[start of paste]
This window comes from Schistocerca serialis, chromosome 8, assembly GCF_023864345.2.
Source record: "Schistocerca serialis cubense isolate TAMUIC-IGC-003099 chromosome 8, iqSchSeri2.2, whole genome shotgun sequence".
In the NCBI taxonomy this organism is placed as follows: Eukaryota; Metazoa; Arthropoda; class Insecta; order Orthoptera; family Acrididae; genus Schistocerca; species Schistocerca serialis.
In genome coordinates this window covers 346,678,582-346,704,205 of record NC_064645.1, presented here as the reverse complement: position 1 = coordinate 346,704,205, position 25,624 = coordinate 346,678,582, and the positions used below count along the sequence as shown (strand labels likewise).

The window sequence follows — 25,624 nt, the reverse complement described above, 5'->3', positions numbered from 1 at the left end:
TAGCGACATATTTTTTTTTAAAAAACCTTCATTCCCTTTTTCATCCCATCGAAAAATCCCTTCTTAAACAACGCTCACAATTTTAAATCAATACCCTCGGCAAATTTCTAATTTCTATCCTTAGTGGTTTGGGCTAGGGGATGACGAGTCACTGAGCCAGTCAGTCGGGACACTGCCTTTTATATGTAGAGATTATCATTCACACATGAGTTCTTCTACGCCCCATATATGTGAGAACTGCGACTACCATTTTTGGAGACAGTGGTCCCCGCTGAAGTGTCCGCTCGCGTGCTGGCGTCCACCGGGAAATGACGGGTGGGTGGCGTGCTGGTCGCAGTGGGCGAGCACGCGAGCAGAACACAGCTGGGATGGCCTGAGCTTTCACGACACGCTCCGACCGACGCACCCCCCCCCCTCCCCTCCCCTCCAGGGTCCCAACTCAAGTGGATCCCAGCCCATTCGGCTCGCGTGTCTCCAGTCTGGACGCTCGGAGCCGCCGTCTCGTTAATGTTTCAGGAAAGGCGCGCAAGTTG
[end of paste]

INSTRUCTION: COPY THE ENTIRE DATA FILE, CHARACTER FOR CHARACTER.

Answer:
This window comes from Schistocerca serialis, chromosome 8, assembly GCF_023864345.2.
Source record: "Schistocerca serialis cubense isolate TAMUIC-IGC-003099 chromosome 8, iqSchSeri2.2, whole genome shotgun sequence".
In the NCBI taxonomy this organism is placed as follows: Eukaryota; Metazoa; Arthropoda; class Insecta; order Orthoptera; family Acrididae; genus Schistocerca; species Schistocerca serialis.
In genome coordinates this window covers 346,678,582-346,704,205 of record NC_064645.1, presented here as the reverse complement: position 1 = coordinate 346,704,205, position 25,624 = coordinate 346,678,582, and the positions used below count along the sequence as shown (strand labels likewise).

The window sequence follows — 25,624 nt, the reverse complement described above, 5'->3', positions numbered from 1 at the left end:
TAGCGACATATTTTTTTTTAAAAAACCTTCATTCCCTTTTTCATCCCATCGAAAAATCCCTTCTTAAACAACGCTCACAATTTTAAATCAATACCCTCGGCAAATTTCTAATTTCTATCCTTAGTGGTTTGGGCTAGGGGATGACGAGTCACTGAGCCAGTCAGTCGGGACACTGCCTTTTATATGTAGAGATTATCATTCACACATGAGTTCTTCTACGCCCCATATATGTGAGAACTGCGACTACCATTTTTGGAGACAGTGGTCCCCGCTGAAGTGTCCGCTCGCGTGCTGGCGTCCACCGGGAAATGACGGGTGGGTGGCGTGCTGGTCGCAGTGGGCGAGCACGCGAGCAGAACACAGCTGGGATGGCCTGAGCTTTCACGACACGCTCCGACCGACGCACCCCCCCCCCTCCCCTCCCCTCCAGGGTCCCAACTCAAGTGGATCCCAGCCCATTCGGCTCGCGTGTCTCCAGTCTGGACGCTCGGAGCCGCCGTCTCGTTAATGTTTCAGGAAAGGCGCGCAAGTTG